Recently, a new technique was developed to read out single negatively charged Nitrogen-Vacancy centers’ spin states. The method could make bulky read-out systems of today obsolete as well as allow new uses of electronic devices’ N-V centers. It could be used to read out N-V centers that are extremely close together as well, which could be of use to develop quantum-information technologies.
One Nitrogen-Vacancy in a diamond lattice occurs when two nearby carbon atoms are replaced by both a nitrogen atom and vacant lattice site. Together, the atom as well as the vacancy can act as a negatively charged entity having an intrinsic spin. As N-V centers are isolated from the surroundings of them, their quantum behavior is not washed out right away by thermal fluctuations. Therefore, they can also be used to make an array of quantum technologies, operating at room temperature.
A green photon that hits an N-V center can promote the electron to an excited state. When the electron decays back to its ground state, it may give off a red photon. The Nitrogen-Vacancy center has 3 spin sublevels, and their excited states come with different odds of giving off a photon as they decay. Researchers can read out its spin state by repeatedly exciting an N-V center and collecting the photons emitted, which is very helpful for quantum computation. Furthermore, since external variables like the magnetic field, temperature, force and pressure, electric field, etc., can influence the spin state, an N-V center can be used as an atomic-scale sensor.
Even though Nitrogen-Vacancy centers are small, the equipment necessitated to collect the photons is complicated and bulky. This has prevented their integration into devices that are the size of a chip. It also poses an issue for using N-V centers in quantum computing at room temperature. Entangling a couple of N-V centers necessitates them to be around 30 nm apart, smaller than the limit of diffraction for the red light. Therefore, expensive and difficult microscopy techniques are required to individually detect the spin states.
In addition, the excited state’s finite lifetime slows down experiments. Hasselt University’s Milos Nesladek explained, “To get information about the NV centre’s spin state, you have to repeat the measurement many times. You can put in only a certain amount of laser power before the optical signature saturates.”
Nesladek and his colleagues have made an alternative technique to detect the spin of an N-V center that makes use of green laser light as well. Although, the same physics causing their excited states with different spins in order to have different fluorescence upon decay causes Nitrogen-Vacancy centers to also have different odds of absorbing another photon from the very same laser. This then eliminates the surplus electron from the N-V center into the diamond’s conduction band.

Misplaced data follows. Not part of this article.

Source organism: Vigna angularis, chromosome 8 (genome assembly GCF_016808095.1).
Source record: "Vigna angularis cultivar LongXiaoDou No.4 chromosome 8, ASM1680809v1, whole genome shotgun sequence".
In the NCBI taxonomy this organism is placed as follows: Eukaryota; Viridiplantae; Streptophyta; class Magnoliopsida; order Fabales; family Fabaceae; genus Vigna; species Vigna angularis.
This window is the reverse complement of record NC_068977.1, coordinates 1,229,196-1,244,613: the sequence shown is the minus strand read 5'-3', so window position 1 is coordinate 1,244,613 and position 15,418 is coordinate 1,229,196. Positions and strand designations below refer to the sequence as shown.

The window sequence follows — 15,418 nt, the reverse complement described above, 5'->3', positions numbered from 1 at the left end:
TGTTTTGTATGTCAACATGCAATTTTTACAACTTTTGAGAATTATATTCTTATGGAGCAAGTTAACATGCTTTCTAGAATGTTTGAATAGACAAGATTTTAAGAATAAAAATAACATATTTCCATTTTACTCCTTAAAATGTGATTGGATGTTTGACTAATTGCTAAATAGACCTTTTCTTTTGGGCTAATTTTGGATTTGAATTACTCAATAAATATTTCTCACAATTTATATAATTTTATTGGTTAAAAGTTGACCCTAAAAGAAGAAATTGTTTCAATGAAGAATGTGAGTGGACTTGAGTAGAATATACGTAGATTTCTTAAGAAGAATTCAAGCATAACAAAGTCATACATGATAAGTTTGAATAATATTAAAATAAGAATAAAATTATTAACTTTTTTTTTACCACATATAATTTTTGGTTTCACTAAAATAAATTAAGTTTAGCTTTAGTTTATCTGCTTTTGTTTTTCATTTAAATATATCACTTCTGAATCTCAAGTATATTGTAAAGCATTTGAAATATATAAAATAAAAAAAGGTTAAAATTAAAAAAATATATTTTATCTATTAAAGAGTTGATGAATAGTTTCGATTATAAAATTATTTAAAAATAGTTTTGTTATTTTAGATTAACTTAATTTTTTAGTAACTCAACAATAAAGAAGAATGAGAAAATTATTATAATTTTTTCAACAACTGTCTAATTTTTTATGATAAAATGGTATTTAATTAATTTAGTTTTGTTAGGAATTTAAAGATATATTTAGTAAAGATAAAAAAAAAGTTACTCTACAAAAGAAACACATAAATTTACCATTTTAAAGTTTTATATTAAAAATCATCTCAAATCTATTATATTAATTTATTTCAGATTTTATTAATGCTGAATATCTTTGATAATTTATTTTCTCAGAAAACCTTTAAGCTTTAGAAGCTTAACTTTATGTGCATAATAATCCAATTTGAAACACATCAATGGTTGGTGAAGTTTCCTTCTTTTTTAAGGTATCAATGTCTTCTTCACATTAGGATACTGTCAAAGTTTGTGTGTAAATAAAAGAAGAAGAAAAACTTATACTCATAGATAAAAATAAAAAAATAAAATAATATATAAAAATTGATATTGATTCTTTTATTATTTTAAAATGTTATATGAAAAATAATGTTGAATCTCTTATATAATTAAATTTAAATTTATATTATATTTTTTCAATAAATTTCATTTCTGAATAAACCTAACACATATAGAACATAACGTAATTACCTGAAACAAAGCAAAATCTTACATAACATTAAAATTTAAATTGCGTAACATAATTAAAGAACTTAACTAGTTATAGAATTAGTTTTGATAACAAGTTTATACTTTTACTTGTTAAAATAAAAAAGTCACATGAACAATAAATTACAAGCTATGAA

If an expert applies a voltage, then the electron can freely move through the natural diamond, and be detected in the process. Measuring the photocurrent generated when the light hits an N-V center, therefore, lets researchers infer the spin state of it. This process was unveiled first by Milos Nesladek and his colleagues four years ago for N-V center ensembles. Their new work expands this to individual N-V center spins’ detection.
The researchers also demonstrated a greater Signal-to-Noise Ratio (SNR) than what is possible under the very same conditions with optical detection. What’s more, the researchers found, as the photocurrent was generated when electrons were promoted, not decayed, from the state, it kept increasing when the laser power was turned up. According to Ulm University’s Petr Siyushev, who was one of the research team members, “You don’t need to implement complicated optical detection: you can just integrate everything into a tiny diamond chip which will be compatible with all current electronic technology.”
Another researcher, Harvard University’s Ronald Walsworth, described the work as an extremely “important technical step.” Walsworth cautions that the required optics to target the specific N-V centers using green light are rather complex, and said electrical read-out presents difficulties of its own. “You need to fabricate electrodes in specific places on the diamond. Once you do that you can’t easily image many NVs over a wide field of view,” Walsworth said. Nevertheless, he feels the method holds real promise for the applications like the use of N-V centers in cryogenics.
“Getting good optical detection of red photons coming all the way out of a cryostat is a real challenge. With electrical detection that would become very straightforward,” Walsworth further said. The research on the Nitrogen-Vacancy centers’ spin state is described in the journal named “Science”. The N-V center is one of the many point defects in the natural diamond.